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How Digital Music Has Changed The Charts: The Decline Of The Top 10 (INFOGRAPHIC]

image from topcultured.comMusic's transition from physical to digital has been matched a major decline in the number of people who buy music. 10.5 million fewer people are buying music in the US and UK than their were in 2008. Some consumers have not made the transition to digital, others – whether via free streaming or p2p – prefer getting their music for free. Accompanying the sales decline are dwindling album sales. But, according to an analysis by industry consultant Mark Mulligan, "the abandonment of the album by engaged music fans is changing the face of the top 10".

According to Mulligan's research, top 10 albums sales dropped 68% in 2012 to 17.7 million compared to the peak year of 2000. But some genres held up better than others. Top 10 Rock, Pop, and Urban album sales  75% between 2000 and 2012 and country fell 66%. But music defined as Adult (Michael Bublé, Adele, Susan Boyle and Josh Groban) dropped just 30%.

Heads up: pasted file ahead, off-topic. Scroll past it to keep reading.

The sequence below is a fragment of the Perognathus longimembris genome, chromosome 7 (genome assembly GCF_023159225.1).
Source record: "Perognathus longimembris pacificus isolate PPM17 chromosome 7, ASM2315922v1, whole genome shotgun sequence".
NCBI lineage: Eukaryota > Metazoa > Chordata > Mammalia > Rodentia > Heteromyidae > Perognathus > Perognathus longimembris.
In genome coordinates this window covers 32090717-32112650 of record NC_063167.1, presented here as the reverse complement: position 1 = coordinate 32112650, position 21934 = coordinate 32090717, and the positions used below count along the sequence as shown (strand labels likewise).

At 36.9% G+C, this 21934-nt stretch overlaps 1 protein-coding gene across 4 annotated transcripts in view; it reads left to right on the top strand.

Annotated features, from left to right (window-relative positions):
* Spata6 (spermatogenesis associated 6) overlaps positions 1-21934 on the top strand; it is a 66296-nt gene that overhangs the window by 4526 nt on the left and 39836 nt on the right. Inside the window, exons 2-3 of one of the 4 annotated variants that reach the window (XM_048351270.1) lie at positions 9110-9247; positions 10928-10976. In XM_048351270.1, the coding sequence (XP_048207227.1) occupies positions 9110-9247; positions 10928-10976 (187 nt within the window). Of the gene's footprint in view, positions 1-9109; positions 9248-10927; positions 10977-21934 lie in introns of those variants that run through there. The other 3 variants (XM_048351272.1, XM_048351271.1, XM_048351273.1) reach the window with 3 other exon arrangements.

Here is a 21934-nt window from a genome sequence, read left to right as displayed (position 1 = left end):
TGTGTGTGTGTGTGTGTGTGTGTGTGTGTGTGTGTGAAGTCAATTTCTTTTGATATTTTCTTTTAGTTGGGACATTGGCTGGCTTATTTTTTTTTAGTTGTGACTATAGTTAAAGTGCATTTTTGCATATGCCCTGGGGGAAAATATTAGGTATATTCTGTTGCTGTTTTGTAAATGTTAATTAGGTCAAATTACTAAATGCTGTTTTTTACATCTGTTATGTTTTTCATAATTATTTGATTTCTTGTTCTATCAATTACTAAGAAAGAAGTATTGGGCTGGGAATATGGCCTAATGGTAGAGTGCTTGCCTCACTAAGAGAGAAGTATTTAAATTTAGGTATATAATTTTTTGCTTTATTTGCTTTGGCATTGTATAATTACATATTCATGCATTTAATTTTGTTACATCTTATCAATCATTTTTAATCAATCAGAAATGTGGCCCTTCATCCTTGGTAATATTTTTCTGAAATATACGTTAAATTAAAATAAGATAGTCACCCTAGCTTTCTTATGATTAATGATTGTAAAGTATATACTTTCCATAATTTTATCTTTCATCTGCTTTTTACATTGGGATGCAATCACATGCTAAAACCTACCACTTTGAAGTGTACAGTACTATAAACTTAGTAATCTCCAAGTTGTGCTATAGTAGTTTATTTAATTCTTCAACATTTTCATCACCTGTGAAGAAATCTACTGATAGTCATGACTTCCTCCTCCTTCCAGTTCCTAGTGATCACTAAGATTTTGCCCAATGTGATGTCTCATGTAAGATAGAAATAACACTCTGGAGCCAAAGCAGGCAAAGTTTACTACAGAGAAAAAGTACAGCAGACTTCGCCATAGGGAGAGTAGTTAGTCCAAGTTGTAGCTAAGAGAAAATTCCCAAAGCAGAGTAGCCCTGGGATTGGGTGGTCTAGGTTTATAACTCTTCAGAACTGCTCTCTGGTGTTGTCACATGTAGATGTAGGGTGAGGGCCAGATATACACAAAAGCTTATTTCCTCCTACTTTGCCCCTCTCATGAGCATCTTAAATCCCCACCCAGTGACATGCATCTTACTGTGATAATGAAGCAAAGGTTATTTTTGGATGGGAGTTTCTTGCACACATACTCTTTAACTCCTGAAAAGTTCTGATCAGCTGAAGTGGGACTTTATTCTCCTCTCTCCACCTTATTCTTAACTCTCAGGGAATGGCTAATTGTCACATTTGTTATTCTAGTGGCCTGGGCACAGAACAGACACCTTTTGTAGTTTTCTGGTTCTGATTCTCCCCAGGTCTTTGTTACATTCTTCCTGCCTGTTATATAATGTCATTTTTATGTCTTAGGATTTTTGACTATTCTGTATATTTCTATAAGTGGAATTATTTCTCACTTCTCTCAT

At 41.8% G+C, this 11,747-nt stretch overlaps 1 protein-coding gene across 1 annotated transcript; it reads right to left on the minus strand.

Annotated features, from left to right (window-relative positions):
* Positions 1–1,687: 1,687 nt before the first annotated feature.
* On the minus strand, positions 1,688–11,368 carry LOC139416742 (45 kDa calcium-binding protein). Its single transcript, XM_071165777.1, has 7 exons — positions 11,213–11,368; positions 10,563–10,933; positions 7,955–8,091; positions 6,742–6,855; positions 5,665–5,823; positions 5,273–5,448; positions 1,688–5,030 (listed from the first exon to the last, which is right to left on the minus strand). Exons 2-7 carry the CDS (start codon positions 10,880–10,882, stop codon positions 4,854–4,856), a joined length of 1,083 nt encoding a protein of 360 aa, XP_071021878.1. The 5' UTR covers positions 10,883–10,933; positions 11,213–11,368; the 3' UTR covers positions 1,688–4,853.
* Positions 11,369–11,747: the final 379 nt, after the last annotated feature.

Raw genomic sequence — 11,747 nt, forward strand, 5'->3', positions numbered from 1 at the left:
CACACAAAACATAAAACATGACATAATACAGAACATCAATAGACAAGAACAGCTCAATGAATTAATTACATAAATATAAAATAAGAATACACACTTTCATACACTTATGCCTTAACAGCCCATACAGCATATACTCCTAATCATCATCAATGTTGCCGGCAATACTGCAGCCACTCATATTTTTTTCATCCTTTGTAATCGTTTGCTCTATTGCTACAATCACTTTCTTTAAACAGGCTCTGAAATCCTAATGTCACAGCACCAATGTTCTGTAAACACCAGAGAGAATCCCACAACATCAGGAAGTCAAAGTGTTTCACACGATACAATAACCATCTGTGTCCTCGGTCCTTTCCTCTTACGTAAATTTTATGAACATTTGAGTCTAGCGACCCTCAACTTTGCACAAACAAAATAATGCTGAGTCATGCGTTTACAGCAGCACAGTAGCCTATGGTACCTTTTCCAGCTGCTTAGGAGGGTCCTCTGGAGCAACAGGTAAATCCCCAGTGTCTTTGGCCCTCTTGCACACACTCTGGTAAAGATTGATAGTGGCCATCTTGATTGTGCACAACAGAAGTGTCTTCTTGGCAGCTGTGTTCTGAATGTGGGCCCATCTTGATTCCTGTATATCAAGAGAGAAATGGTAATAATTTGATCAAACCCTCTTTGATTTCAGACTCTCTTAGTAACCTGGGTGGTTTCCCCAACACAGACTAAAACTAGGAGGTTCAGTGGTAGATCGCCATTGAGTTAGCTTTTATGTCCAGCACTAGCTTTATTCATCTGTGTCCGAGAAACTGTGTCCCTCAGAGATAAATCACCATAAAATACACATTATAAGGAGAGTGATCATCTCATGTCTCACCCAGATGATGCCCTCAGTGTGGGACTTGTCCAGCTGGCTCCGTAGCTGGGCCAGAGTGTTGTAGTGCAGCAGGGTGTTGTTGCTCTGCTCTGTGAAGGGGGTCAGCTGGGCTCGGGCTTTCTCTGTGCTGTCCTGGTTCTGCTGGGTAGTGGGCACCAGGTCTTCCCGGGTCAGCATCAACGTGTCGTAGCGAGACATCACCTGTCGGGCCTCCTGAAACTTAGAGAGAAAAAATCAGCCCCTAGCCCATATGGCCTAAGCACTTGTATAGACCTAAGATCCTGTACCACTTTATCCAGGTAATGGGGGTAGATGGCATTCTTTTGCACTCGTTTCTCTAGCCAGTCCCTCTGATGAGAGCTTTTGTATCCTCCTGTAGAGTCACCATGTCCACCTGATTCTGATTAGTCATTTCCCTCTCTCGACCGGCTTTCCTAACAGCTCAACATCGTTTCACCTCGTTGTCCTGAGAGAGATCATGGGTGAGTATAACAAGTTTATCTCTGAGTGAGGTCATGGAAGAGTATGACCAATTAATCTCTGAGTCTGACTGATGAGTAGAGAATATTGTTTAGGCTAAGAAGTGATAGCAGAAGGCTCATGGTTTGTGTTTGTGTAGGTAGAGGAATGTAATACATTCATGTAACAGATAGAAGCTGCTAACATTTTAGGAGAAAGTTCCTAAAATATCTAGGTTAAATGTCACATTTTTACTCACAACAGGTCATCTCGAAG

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"Streaming and a la carte are empowering the music aficionados to deep dive, if not into the long tail, then certainly into the full torso of music, bypassing the short head of the top 10," ays Mulligan. "Leaving the top 10 as the pulse of the dwindling mainstream."

MORE: The Decline and Fall of the Top 10

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  1. As far I I can tell, this analysis simply repeats what we all know about the decline of music sales. What might be interesting is a comparison of the percentage change in Top 10 sales as compared to other album sales. Showing the drop in Top 10 sales without a point of comparison tells us nothing about the “changing face of Top 10.”

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